Celebration slated Wednesday on Clipper City Rail Trail's shoreline stretch

DAVE ROGERS/Staff photoAmy Wacks of Newbury takes her dog for a walk while checking out the new shoreline section of the Clipper City Rail Trail, which will be celebrated  at 4 p.m. Wednesday with a ribbon cutting, band and food. 

NEWBURYPORT — Mayor Donna D. Holaday will host a ribbon cutting Wednesday afternoon, June 9, to mark the completion of the shoreline resiliency and rail trail project – the last key piece of the city’s popular 2½-mile walking and biking path.

Holaday will be joined at the 4 p.m. event by members of the Newburyport City Council, state Sen. Diana DiZoglio, representatives from the Community Preservation Committee, Parks Commission, Water and Sewer Commission, Resiliency Committee and contractors for the project.

The project involved construction of a sloped stone revetment wall that stabilizes some 900 feet of the Merrimack River shoreline, protecting the city’s wastewater treatment facility. Workers constructed an elevated berm behind the wall, and a paved trail on top completes the missing riverfront segment of the Clipper City Rail Trail.

“The city acquired this land from the railroad 15 years ago, and we have worked through many challenges over the years to get to this day,” Holaday said in a statement. “It is thrilling to see this significant step toward greater climate resilience for the community as well as opening this beautiful new section of Rail Trail along the Merrimack River.”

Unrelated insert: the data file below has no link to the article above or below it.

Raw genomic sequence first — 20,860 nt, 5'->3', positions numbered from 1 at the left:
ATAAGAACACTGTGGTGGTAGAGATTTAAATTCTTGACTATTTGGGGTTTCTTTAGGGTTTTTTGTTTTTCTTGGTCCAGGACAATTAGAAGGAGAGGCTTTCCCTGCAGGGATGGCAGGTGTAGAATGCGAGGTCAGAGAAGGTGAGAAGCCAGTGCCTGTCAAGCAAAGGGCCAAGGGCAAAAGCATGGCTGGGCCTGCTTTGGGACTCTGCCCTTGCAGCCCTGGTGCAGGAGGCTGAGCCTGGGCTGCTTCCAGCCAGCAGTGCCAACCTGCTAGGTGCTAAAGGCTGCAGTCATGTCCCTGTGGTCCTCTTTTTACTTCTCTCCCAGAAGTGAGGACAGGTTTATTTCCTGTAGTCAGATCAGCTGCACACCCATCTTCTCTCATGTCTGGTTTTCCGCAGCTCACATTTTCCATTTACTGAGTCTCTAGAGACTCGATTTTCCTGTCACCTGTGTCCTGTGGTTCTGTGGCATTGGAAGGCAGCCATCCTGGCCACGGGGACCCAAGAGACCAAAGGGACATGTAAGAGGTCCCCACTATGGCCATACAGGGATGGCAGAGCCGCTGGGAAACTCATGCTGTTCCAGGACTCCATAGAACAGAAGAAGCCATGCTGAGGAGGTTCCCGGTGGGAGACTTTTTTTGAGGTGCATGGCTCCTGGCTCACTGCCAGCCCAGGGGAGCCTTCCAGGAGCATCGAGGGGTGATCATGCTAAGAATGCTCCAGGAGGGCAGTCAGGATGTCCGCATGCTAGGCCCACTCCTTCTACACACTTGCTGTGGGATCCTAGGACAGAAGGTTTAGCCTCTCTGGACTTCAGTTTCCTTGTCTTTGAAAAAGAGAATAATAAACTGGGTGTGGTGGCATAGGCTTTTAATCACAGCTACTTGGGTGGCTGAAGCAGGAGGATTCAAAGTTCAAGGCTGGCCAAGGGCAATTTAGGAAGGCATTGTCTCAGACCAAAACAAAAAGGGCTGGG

In 2018, significant storms caused erosion and flooding across the previous rail corridor and up to the wastewater treatment plant, highlighting the vulnerability of the plant and the trail to storm surge and rising seas.

The city cleaned up contaminated soil, containing PCBs, discovered on part the site after the storms, and construction began in December. Trail users have used a detour along Water Street during construction.

The city received a $1 million grant from the commonwealth’s Municipal Vulnerability Preparedness Program and a $100,000 grant from the state’s MassTrails Grant Program and local match funding.

At the ribbon-cutting event, the Hot Tamale Brass Band of Boston will perform traditional New Orleans jazz, Dixieland and second line music. The band will lead a short parade along the waterfront trail, approximately a quarter-mile long and ending at 115 Water St.

At this location, Metzy’s Taqueria food truck will be stationed next to the trial with gourmet tacos for sale.

The shoreline section of the trail is at the intersection of the Clipper City Rail Trail and Joppa Park, near 181 Water St. Parking is available on the intersecting side streets.

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